Last weekend I went across the Pennines to visit my father in York.
The M62 isn't known for its suburban outlook, but there was a fair amount of driving through countryside at my father's end, and through built-up areas at our (Manchester) end. Partly to amuse the children, the journey became a game of 'spot the election campaign notice.'
Large orange diamonds are hard to miss. And it seems that farmers have the space to erect large Blue posters all along their hedgerows, nailed to every tree (surely that isn't good for them?) But no-one - I repeat, no-one - was displaying a Red sign.
Is this a reflection of the likely voting outcome? Based on our survey, the Conservatives would have about 590 seats in parliament, the Lib Dems about 60, and Labour would be signing on the dole. None of the swingometers and polls seem to mirror our observations!
Whilst the family prepared dinner, I nipped across town to visit my grandmother. She wasn't having a good day, which made it almost impossible to have a conversation. She knew that she knew me, but struggled to understand anything I said, wasn't really clear that I have a husband and children, and started wondering why my mother hadn't been to visit her. "Oh, I suspect she's busy," Gran said. My mother, her daughter, has been dead over twenty years now: a very difficult situation to explain. (I didn't: I just let it pass).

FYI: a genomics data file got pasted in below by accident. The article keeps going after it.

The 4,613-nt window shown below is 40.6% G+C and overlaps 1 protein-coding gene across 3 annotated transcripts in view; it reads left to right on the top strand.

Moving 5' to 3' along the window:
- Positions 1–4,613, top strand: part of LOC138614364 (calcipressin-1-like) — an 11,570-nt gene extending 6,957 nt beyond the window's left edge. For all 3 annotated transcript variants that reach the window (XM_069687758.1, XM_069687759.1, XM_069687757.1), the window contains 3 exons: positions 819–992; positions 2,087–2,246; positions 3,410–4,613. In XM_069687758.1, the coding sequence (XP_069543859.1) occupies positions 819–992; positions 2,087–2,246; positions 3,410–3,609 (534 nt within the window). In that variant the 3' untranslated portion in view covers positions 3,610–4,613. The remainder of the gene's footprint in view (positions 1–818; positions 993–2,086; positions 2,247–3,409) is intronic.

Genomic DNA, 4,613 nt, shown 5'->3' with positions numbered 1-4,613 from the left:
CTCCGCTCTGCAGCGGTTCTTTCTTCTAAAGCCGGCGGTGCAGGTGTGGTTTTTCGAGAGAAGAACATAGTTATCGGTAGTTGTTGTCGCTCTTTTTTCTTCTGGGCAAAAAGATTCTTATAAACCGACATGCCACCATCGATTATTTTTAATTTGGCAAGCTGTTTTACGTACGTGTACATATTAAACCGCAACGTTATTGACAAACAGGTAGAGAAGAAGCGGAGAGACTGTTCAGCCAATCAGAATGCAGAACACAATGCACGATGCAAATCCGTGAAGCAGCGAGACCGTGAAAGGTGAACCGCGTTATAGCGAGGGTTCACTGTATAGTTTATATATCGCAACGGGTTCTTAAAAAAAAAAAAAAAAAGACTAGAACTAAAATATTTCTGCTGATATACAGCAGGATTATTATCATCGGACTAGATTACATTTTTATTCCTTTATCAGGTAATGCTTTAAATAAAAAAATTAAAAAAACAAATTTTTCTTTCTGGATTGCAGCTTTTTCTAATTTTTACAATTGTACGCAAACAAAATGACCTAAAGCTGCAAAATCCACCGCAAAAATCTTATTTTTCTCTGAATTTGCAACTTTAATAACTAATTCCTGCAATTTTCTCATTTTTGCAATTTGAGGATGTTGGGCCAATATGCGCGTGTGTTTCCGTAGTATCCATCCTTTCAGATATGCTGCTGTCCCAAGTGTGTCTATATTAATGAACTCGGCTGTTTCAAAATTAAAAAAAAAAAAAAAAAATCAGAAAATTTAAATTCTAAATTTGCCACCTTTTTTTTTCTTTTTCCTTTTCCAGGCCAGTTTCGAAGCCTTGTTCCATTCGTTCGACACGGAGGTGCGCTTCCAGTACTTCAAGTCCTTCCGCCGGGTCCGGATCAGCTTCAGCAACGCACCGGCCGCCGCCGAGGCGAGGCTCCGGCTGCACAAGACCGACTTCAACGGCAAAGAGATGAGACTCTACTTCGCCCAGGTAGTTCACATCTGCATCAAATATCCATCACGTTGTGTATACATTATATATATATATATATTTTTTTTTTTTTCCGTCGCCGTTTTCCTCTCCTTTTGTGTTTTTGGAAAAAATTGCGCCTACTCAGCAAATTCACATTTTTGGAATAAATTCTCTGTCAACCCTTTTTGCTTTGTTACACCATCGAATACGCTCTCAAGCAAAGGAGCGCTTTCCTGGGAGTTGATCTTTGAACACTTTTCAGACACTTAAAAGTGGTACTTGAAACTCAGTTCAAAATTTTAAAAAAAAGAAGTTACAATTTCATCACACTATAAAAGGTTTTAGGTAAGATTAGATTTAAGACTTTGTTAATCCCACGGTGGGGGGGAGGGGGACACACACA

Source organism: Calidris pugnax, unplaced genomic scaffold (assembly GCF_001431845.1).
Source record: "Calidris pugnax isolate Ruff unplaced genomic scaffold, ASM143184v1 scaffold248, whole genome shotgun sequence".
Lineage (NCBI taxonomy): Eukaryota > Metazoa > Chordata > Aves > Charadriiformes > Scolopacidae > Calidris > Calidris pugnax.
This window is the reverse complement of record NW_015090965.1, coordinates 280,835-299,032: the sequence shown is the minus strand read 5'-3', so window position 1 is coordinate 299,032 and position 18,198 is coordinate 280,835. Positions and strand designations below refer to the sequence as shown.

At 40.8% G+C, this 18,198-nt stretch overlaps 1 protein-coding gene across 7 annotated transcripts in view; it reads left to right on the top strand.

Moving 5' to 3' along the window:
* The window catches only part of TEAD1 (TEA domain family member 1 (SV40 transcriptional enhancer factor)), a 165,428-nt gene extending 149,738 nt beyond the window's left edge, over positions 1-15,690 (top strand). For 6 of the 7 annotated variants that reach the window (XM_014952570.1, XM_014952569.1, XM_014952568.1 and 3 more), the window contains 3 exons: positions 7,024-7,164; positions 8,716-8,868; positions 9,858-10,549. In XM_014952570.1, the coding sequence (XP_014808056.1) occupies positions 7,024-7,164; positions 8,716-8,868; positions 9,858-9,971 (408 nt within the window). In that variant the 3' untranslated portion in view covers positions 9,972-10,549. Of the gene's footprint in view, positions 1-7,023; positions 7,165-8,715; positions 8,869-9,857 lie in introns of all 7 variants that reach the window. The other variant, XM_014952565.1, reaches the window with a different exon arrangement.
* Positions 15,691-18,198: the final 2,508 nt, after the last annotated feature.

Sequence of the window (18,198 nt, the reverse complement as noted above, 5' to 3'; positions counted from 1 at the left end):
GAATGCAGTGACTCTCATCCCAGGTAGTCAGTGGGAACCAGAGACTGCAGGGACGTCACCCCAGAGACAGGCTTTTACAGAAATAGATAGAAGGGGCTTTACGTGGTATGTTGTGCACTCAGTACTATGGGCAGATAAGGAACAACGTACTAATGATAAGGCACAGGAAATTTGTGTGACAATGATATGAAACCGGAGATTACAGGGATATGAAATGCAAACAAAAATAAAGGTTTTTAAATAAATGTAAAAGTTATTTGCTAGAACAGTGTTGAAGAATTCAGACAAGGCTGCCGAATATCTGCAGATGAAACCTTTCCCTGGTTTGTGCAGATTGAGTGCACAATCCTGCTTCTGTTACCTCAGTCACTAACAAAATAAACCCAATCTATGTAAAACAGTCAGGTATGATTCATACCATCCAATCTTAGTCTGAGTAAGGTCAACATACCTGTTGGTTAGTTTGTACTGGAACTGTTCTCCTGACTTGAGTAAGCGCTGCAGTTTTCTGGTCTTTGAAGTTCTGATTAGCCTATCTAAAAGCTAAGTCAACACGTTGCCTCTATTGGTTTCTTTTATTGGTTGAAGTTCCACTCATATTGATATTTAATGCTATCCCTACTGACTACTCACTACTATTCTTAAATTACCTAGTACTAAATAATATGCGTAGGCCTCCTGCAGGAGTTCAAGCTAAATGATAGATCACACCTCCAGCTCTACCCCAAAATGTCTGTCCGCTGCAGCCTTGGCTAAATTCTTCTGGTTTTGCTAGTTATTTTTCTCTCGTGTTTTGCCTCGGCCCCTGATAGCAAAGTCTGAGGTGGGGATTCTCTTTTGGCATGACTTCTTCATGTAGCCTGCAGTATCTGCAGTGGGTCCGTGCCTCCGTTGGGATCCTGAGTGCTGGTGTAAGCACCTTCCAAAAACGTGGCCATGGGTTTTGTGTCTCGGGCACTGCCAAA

I enjoyed my journey through York. The evening sun cast a beautiful light on the old Roman walls, and the grassy banks were covered with bright yellow daffodils, heads held proud. It is a sight that never fails to delight me.
Returning to Dad's I was delighted to declare that I had - at last - seen a Red poster.
"Really?" my husband asked.
"Yes! In fact, lots of them! They were nearly covering a large window."
"The headquarters of York Labour Party," I said gleefully.